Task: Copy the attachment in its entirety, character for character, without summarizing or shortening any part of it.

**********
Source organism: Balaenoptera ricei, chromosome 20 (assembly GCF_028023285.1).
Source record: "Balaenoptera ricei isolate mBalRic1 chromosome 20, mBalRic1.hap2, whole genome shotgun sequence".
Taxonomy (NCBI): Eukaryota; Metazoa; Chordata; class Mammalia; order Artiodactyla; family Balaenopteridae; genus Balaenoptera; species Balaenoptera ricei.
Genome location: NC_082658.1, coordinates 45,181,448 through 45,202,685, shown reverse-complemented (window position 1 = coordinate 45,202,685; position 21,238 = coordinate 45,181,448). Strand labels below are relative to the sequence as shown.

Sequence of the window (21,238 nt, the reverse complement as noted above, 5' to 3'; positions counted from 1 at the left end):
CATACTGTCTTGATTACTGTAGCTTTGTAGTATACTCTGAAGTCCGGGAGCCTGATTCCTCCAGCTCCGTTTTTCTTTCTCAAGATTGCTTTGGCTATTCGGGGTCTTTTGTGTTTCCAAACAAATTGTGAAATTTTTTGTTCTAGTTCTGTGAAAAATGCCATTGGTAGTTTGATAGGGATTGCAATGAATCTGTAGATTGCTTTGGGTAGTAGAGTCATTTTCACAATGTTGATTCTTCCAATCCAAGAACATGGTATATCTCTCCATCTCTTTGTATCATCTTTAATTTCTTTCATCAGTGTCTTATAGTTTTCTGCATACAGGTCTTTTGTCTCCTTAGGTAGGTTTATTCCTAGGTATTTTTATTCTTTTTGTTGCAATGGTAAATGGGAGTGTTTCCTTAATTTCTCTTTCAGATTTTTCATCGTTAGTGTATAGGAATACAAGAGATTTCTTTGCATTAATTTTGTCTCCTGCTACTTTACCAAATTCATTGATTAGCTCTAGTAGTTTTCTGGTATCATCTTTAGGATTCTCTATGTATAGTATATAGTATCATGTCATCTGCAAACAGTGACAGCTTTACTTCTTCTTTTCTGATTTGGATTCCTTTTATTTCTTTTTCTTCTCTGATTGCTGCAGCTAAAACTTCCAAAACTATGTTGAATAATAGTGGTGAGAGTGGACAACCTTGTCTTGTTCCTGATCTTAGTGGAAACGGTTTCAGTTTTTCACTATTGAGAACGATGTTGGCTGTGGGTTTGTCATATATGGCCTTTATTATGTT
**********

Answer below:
Source organism: Balaenoptera ricei, chromosome 20 (assembly GCF_028023285.1).
Source record: "Balaenoptera ricei isolate mBalRic1 chromosome 20, mBalRic1.hap2, whole genome shotgun sequence".
Taxonomy (NCBI): Eukaryota; Metazoa; Chordata; class Mammalia; order Artiodactyla; family Balaenopteridae; genus Balaenoptera; species Balaenoptera ricei.
Genome location: NC_082658.1, coordinates 45,181,448 through 45,202,685, shown reverse-complemented (window position 1 = coordinate 45,202,685; position 21,238 = coordinate 45,181,448). Strand labels below are relative to the sequence as shown.

Sequence of the window (21,238 nt, the reverse complement as noted above, 5' to 3'; positions counted from 1 at the left end):
CATACTGTCTTGATTACTGTAGCTTTGTAGTATACTCTGAAGTCCGGGAGCCTGATTCCTCCAGCTCCGTTTTTCTTTCTCAAGATTGCTTTGGCTATTCGGGGTCTTTTGTGTTTCCAAACAAATTGTGAAATTTTTTGTTCTAGTTCTGTGAAAAATGCCATTGGTAGTTTGATAGGGATTGCAATGAATCTGTAGATTGCTTTGGGTAGTAGAGTCATTTTCACAATGTTGATTCTTCCAATCCAAGAACATGGTATATCTCTCCATCTCTTTGTATCATCTTTAATTTCTTTCATCAGTGTCTTATAGTTTTCTGCATACAGGTCTTTTGTCTCCTTAGGTAGGTTTATTCCTAGGTATTTTTATTCTTTTTGTTGCAATGGTAAATGGGAGTGTTTCCTTAATTTCTCTTTCAGATTTTTCATCGTTAGTGTATAGGAATACAAGAGATTTCTTTGCATTAATTTTGTCTCCTGCTACTTTACCAAATTCATTGATTAGCTCTAGTAGTTTTCTGGTATCATCTTTAGGATTCTCTATGTATAGTATATAGTATCATGTCATCTGCAAACAGTGACAGCTTTACTTCTTCTTTTCTGATTTGGATTCCTTTTATTTCTTTTTCTTCTCTGATTGCTGCAGCTAAAACTTCCAAAACTATGTTGAATAATAGTGGTGAGAGTGGACAACCTTGTCTTGTTCCTGATCTTAGTGGAAACGGTTTCAGTTTTTCACTATTGAGAACGATGTTGGCTGTGGGTTTGTCATATATGGCCTTTATTATGTT